For years I would struggle with taking time off; a single day was stressful (and rarely did I 100% checkout). However, when I found out my wife and I were pregnant, I swore not to work and be present as much as possible.
As a business owner and executive, the weight of responsibility kept me up at night - I couldn't let my teammates down; however, I had to be selfish this time. I couldn’t let my family down either.
Jettison, three years later, I recently returned from my second six-week parental leave (baby #2). During the most recent six-week leave period, I checked my email three times. I read Slack twice. I took one work call from Trever (my Co-Founder). I attended one meeting to celebrate a team member leaving for a great new opportunity. How many anxiety attacks did I have during that leave? Zero.
Here's how I made it work...
Fear setting is another way to explore your worst-case scenario of a decision (or lack of one). Most often, even the worst case isn't that bad.
Three months before my leave, I took the morning off to sit with a cup of coffee and my notebook and map out what's the worst that would happen if something had to wait six weeks (or more) for my return
To no surprise, I discovered that my worst-case imaginary scenarios were the possibility of damage control or the inability to respond quickly to clients. Neither was good, but neither would kill the business or be unredeemable. Better yet, both were preventable.
My list was full of to-dos out the gate: reschedule this, don't forget to do that, etc. Then, about 5-minutes in, it hit me that this list will inevitably change. If I follow my "do this before X happens" approach, I'll be chasing a moving target up to the day I leave. I needed a framework for “must-dos”.
Every decision point has a default when no definitive decision is made. So, looking at my list, I asked myself...
Knowing and accepting the default is one of the most relieving steps in my process. It clears the air and prunes my "must-dos" list.
Fasting is the practice of eating very little (if not zero) for an extended period. The constraint causes a biological reset of sorts. The same applies to work.
One of the biggest mistakes I witness is that folks try and get everything done just before they go on vacation or long-term leave; in fact, I've seen people double their workdays to try and get ahead of the curve, but rarely does it help.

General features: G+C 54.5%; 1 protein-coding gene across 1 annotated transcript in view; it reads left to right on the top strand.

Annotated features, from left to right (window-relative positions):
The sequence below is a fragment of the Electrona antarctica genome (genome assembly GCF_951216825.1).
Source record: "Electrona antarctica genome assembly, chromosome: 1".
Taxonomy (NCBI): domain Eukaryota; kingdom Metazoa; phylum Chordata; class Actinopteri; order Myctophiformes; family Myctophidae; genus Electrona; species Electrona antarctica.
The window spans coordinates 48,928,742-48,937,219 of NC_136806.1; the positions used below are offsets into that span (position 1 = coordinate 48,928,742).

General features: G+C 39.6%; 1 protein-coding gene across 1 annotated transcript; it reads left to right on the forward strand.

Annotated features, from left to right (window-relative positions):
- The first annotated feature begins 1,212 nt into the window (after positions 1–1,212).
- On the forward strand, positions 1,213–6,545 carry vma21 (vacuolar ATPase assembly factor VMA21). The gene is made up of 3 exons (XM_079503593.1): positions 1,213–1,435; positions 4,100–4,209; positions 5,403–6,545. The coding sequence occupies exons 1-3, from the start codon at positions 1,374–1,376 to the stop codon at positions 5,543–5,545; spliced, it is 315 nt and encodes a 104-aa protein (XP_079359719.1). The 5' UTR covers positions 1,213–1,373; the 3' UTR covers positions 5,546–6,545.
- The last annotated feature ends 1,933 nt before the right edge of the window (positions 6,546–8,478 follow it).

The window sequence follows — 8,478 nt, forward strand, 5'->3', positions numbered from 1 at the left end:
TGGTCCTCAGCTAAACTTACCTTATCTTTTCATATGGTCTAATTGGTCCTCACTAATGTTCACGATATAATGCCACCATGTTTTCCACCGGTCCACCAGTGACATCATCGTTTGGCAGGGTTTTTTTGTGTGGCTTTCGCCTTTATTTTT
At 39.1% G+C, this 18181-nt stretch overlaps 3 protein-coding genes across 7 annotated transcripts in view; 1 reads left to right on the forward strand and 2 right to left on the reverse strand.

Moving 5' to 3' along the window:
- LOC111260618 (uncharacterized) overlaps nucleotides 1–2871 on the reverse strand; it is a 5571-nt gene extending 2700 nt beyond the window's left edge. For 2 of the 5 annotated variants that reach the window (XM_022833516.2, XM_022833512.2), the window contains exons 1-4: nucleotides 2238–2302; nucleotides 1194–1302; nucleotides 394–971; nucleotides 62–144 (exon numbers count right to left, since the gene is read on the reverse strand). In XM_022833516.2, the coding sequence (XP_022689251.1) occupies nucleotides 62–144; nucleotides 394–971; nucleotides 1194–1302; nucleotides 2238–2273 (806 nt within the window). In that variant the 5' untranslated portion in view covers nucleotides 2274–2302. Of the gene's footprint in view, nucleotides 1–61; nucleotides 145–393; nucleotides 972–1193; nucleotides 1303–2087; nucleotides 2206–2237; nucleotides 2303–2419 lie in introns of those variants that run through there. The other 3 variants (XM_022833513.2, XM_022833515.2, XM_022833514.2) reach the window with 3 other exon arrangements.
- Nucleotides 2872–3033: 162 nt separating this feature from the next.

Anyone who's practiced fasting knows, slowly reducing your calories into a fast is much easier to manage than going cold turkey out the gates. Our team at work and the body's mechanics are similar: too much change, too fast can induce shock. One of the greatest gifts you can give your team before you leave is predictability and certainty.
A colossal mistake before an extended leave is to jam and cram - do as much as possible beforehand. The practice introduces all sorts of uncertainty and risk. It's like kicking a soccer ball extra hard from the other side of the field, hoping you'll score, instead of working as a team and running the play as planned, even if the clock may run out. The first is a selfish, risky, and desperate attempt to succeed, and the second allows your teammates to step up to the challenge with you, adjust as you go and along, and score together.
Like fasting, where systems of the body will adjust to accommodate a lack of calories, your team will do the same with a lack of productivity on your part. It feels selfish and entirely counterintuitive, I know, but it's powerful. Reducing your hours and responsibilities is how everyone learns to overcome.
A two week "fast" includes:
Look two weeks into the future, and plan back to the current day. Set one goal for each day to ensure that you're doing what's necessary. Don't plan tomorrow; just today.
The importance of one day at a time prevents forward planning, where we start to build a dependency on tomorrow's work.
The fact of the matter is that in X amount of time, you'll be on leave. So if you're planning for tomorrow and not what's necessary for today, you're running the risk you'll get out of sync, and issues will be left unresolved.
Why are you going on leave? What do you hope to do? In my case, I wanted to be present for my newborn, my wife, and my oldest. I know that this time will go quickly, and if I were to look back, what would I regret or celebrate? Not work.
Before I left, I was clear as to what each team member hoped to achieve. They had a goal, and so did I. (Hopefully, this continuation of existing plans and targets is not entirely new.)
More than anything else, knowing everyone's outcomes helped my backwards planning. So instead of talking endlessly about what could happen in the next six weeks, we only talked about what I needed to do to support them before my leave started.
I'm in a sales and strategic partnership position, which might lead to a deep concern that vital progress will dip when I was out. So for many weeks, my Co-Founder and I talked through all the circumstances - big or small.
There was a shortlist of things I wanted to know about, and all of those things were celebratory.
I didn't want a report of problems - the team was more than capable of handling issues. However, I always want to know what we're celebrating.
I did not shy away from telling people why I would be out. I would share the event timeline and my outcome(s). We're all in the game of life together. I knew that if I didn't communicate what's going on in my life, others would fill in the gaps with all sorts of things.
The steps above have made taking extended leave a life-saver. I hope you gained some insight from my experiences.
Last but certainly not least, I'm deeply grateful to all my teammates, my associates, and, most of all, my family for the support. I could not live the life I do without all of it.
| Photo by Derek Thomson
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